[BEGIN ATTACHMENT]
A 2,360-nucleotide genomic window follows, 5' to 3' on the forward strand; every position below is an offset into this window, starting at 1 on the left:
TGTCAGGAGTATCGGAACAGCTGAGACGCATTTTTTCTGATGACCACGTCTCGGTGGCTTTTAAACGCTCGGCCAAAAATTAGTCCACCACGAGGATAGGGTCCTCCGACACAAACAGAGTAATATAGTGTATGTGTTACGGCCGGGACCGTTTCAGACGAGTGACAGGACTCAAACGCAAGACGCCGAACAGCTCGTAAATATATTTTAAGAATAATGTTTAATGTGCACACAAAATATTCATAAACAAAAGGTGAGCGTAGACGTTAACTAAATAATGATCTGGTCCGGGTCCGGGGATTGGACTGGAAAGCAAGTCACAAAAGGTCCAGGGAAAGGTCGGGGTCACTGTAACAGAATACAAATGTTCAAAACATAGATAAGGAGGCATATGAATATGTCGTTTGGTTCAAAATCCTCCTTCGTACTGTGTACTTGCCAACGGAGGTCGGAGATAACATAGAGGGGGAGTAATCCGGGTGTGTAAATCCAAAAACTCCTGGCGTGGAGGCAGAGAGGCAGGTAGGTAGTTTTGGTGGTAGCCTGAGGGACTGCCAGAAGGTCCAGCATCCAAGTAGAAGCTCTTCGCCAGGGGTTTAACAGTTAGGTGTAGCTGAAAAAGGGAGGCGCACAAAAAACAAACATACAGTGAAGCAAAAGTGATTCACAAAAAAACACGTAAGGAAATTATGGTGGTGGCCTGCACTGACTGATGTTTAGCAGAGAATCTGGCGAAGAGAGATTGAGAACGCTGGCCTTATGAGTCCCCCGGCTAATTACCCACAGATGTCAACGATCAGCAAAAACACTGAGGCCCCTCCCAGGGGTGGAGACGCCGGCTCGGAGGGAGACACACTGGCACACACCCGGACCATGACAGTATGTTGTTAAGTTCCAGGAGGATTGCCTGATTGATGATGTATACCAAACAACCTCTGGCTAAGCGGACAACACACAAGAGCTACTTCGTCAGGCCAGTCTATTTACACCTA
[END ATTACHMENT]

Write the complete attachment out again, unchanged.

A 2,360-nucleotide genomic window follows, 5' to 3' on the forward strand; every position below is an offset into this window, starting at 1 on the left:
TGTCAGGAGTATCGGAACAGCTGAGACGCATTTTTTCTGATGACCACGTCTCGGTGGCTTTTAAACGCTCGGCCAAAAATTAGTCCACCACGAGGATAGGGTCCTCCGACACAAACAGAGTAATATAGTGTATGTGTTACGGCCGGGACCGTTTCAGACGAGTGACAGGACTCAAACGCAAGACGCCGAACAGCTCGTAAATATATTTTAAGAATAATGTTTAATGTGCACACAAAATATTCATAAACAAAAGGTGAGCGTAGACGTTAACTAAATAATGATCTGGTCCGGGTCCGGGGATTGGACTGGAAAGCAAGTCACAAAAGGTCCAGGGAAAGGTCGGGGTCACTGTAACAGAATACAAATGTTCAAAACATAGATAAGGAGGCATATGAATATGTCGTTTGGTTCAAAATCCTCCTTCGTACTGTGTACTTGCCAACGGAGGTCGGAGATAACATAGAGGGGGAGTAATCCGGGTGTGTAAATCCAAAAACTCCTGGCGTGGAGGCAGAGAGGCAGGTAGGTAGTTTTGGTGGTAGCCTGAGGGACTGCCAGAAGGTCCAGCATCCAAGTAGAAGCTCTTCGCCAGGGGTTTAACAGTTAGGTGTAGCTGAAAAAGGGAGGCGCACAAAAAACAAACATACAGTGAAGCAAAAGTGATTCACAAAAAAACACGTAAGGAAATTATGGTGGTGGCCTGCACTGACTGATGTTTAGCAGAGAATCTGGCGAAGAGAGATTGAGAACGCTGGCCTTATGAGTCCCCCGGCTAATTACCCACAGATGTCAACGATCAGCAAAAACACTGAGGCCCCTCCCAGGGGTGGAGACGCCGGCTCGGAGGGAGACACACTGGCACACACCCGGACCATGACAGTATGTTGTTAAGTTCCAGGAGGATTGCCTGATTGATGATGTATACCAAACAACCTCTGGCTAAGCGGACAACACACAAGAGCTACTTCGTCAGGCCAGTCTATTTACACCTA